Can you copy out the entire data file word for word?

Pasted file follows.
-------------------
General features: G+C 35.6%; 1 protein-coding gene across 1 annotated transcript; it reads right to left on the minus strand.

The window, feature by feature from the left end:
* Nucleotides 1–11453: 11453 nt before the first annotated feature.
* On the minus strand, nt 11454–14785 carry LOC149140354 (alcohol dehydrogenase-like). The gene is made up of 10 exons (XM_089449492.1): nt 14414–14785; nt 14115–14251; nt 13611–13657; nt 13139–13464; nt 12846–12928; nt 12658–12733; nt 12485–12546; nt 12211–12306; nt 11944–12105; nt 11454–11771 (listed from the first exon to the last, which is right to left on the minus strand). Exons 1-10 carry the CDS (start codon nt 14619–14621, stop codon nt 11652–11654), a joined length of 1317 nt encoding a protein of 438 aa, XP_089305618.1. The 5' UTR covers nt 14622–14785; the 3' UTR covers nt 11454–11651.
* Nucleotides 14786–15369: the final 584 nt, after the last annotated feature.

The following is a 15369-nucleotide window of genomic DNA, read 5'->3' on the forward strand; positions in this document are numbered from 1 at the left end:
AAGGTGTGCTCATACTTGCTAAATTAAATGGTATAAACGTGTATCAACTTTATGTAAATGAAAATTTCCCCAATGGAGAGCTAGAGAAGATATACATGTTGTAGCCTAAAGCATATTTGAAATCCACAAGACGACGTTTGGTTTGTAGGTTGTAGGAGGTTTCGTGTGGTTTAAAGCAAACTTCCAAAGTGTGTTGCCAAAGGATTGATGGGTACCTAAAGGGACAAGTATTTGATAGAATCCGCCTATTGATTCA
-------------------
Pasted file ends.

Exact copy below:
General features: G+C 35.6%; 1 protein-coding gene across 1 annotated transcript; it reads right to left on the minus strand.

The window, feature by feature from the left end:
* Nucleotides 1–11453: 11453 nt before the first annotated feature.
* On the minus strand, nt 11454–14785 carry LOC149140354 (alcohol dehydrogenase-like). The gene is made up of 10 exons (XM_089449492.1): nt 14414–14785; nt 14115–14251; nt 13611–13657; nt 13139–13464; nt 12846–12928; nt 12658–12733; nt 12485–12546; nt 12211–12306; nt 11944–12105; nt 11454–11771 (listed from the first exon to the last, which is right to left on the minus strand). Exons 1-10 carry the CDS (start codon nt 14619–14621, stop codon nt 11652–11654), a joined length of 1317 nt encoding a protein of 438 aa, XP_089305618.1. The 5' UTR covers nt 14622–14785; the 3' UTR covers nt 11454–11651.
* Nucleotides 14786–15369: the final 584 nt, after the last annotated feature.

The following is a 15369-nucleotide window of genomic DNA, read 5'->3' on the forward strand; positions in this document are numbered from 1 at the left end:
AAGGTGTGCTCATACTTGCTAAATTAAATGGTATAAACGTGTATCAACTTTATGTAAATGAAAATTTCCCCAATGGAGAGCTAGAGAAGATATACATGTTGTAGCCTAAAGCATATTTGAAATCCACAAGACGACGTTTGGTTTGTAGGTTGTAGGAGGTTTCGTGTGGTTTAAAGCAAACTTCCAAAGTGTGTTGCCAAAGGATTGATGGGTACCTAAAGGGACAAGTATTTGATAGAATCCGCCTATTGATTCA